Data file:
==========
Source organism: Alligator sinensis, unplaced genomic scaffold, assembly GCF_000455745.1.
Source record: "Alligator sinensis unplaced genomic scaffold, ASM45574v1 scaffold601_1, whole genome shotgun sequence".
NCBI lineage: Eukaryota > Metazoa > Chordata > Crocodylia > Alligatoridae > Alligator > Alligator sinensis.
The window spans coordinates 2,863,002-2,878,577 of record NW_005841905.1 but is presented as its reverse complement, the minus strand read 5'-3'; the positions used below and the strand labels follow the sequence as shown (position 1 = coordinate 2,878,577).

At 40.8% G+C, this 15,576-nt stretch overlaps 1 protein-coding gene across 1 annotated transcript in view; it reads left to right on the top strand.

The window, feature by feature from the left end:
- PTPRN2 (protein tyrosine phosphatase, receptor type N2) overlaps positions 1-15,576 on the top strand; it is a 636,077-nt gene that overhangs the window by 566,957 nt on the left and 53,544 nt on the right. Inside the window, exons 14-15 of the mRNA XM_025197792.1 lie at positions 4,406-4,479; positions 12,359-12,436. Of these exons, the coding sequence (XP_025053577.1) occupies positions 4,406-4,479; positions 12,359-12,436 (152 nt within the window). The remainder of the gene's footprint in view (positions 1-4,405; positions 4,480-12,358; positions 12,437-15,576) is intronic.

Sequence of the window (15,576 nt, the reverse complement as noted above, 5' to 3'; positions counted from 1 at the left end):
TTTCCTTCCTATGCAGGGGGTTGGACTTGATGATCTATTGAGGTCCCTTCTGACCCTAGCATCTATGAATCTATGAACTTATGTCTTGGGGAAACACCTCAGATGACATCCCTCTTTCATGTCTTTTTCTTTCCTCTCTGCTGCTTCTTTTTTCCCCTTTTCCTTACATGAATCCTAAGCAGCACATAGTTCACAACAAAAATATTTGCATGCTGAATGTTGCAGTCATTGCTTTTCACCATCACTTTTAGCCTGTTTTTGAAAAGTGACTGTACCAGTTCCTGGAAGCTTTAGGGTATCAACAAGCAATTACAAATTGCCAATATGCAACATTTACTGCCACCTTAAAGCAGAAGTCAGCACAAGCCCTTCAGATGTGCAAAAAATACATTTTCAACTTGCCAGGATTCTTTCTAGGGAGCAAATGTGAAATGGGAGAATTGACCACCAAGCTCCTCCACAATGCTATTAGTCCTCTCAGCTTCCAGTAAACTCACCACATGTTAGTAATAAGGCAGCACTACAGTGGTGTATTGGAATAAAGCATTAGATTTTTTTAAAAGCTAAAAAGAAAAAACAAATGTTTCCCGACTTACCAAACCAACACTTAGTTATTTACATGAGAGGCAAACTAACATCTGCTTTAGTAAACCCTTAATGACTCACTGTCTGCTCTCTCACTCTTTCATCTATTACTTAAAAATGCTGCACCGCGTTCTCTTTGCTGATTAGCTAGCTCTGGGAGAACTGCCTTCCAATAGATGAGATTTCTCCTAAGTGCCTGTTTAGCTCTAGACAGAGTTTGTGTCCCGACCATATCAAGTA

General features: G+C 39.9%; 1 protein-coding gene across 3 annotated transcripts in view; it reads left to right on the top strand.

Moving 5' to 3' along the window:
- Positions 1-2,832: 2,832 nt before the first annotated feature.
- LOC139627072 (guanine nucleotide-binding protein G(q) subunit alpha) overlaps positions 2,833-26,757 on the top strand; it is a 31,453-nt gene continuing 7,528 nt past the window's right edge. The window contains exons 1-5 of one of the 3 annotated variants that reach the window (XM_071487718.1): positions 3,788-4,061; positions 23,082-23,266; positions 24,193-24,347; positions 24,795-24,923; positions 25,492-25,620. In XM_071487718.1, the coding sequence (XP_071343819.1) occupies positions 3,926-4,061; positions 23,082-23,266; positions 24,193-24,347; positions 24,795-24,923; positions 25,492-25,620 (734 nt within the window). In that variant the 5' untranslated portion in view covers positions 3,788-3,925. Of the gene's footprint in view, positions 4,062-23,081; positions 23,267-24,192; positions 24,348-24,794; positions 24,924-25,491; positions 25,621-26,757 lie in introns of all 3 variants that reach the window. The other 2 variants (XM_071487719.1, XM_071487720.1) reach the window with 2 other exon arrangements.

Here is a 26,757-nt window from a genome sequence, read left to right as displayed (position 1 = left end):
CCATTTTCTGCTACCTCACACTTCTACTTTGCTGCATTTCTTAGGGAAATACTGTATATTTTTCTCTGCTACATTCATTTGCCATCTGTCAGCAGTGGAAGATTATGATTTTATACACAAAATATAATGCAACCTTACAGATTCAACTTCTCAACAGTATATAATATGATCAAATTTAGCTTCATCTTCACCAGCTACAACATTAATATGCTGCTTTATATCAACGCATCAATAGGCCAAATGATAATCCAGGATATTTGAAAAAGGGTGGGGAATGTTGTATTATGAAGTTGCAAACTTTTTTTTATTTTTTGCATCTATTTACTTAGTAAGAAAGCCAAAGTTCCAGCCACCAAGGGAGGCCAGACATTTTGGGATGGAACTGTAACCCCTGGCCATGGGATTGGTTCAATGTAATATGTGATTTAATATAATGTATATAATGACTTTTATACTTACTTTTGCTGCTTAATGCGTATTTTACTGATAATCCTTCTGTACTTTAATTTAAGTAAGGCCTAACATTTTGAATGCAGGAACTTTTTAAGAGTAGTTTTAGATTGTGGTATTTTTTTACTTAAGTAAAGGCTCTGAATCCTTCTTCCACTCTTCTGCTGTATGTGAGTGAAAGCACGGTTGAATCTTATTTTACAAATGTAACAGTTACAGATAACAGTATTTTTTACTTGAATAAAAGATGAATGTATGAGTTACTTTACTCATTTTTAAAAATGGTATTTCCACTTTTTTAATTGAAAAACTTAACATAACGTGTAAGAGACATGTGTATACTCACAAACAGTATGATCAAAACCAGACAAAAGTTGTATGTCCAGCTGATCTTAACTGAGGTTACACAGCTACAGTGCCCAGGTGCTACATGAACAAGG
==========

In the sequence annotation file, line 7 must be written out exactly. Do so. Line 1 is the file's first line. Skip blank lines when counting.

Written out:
- PTPRN2 (protein tyrosine phosphatase, receptor type N2) overlaps positions 1-15,576 on the top strand; it is a 636,077-nt gene that overhangs the window by 566,957 nt on the left and 53,544 nt on the right. Inside the window, exons 14-15 of the mRNA XM_025197792.1 lie at positions 4,406-4,479; positions 12,359-12,436. Of these exons, the coding sequence (XP_025053577.1) occupies positions 4,406-4,479; positions 12,359-12,436 (152 nt within the window). The remainder of the gene's footprint in view (positions 1-4,405; positions 4,480-12,358; positions 12,437-15,576) is intronic.